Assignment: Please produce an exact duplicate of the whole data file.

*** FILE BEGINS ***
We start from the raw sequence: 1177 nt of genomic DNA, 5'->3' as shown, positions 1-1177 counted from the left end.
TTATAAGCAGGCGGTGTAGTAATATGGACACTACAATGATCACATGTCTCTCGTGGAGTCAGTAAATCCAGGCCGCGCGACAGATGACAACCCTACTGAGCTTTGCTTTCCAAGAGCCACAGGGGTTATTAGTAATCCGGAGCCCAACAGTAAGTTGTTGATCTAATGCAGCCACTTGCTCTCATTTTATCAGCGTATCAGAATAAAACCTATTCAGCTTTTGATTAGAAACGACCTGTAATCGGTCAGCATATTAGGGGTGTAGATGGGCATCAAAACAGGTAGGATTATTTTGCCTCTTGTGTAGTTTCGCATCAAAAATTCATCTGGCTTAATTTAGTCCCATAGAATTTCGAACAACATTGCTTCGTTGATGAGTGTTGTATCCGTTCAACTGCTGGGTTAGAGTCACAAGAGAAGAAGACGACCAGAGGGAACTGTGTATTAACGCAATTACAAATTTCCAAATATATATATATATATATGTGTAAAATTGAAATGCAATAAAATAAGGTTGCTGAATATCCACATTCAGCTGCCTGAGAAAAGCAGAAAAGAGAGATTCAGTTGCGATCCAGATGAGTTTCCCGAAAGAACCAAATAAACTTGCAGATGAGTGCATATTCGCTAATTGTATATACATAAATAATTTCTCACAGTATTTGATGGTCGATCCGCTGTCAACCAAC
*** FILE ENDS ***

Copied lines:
We start from the raw sequence: 1177 nt of genomic DNA, 5'->3' as shown, positions 1-1177 counted from the left end.
TTATAAGCAGGCGGTGTAGTAATATGGACACTACAATGATCACATGTCTCTCGTGGAGTCAGTAAATCCAGGCCGCGCGACAGATGACAACCCTACTGAGCTTTGCTTTCCAAGAGCCACAGGGGTTATTAGTAATCCGGAGCCCAACAGTAAGTTGTTGATCTAATGCAGCCACTTGCTCTCATTTTATCAGCGTATCAGAATAAAACCTATTCAGCTTTTGATTAGAAACGACCTGTAATCGGTCAGCATATTAGGGGTGTAGATGGGCATCAAAACAGGTAGGATTATTTTGCCTCTTGTGTAGTTTCGCATCAAAAATTCATCTGGCTTAATTTAGTCCCATAGAATTTCGAACAACATTGCTTCGTTGATGAGTGTTGTATCCGTTCAACTGCTGGGTTAGAGTCACAAGAGAAGAAGACGACCAGAGGGAACTGTGTATTAACGCAATTACAAATTTCCAAATATATATATATATATATGTGTAAAATTGAAATGCAATAAAATAAGGTTGCTGAATATCCACATTCAGCTGCCTGAGAAAAGCAGAAAAGAGAGATTCAGTTGCGATCCAGATGAGTTTCCCGAAAGAACCAAATAAACTTGCAGATGAGTGCATATTCGCTAATTGTATATACATAAATAATTTCTCACAGTATTTGATGGTCGATCCGCTGTCAACCAAC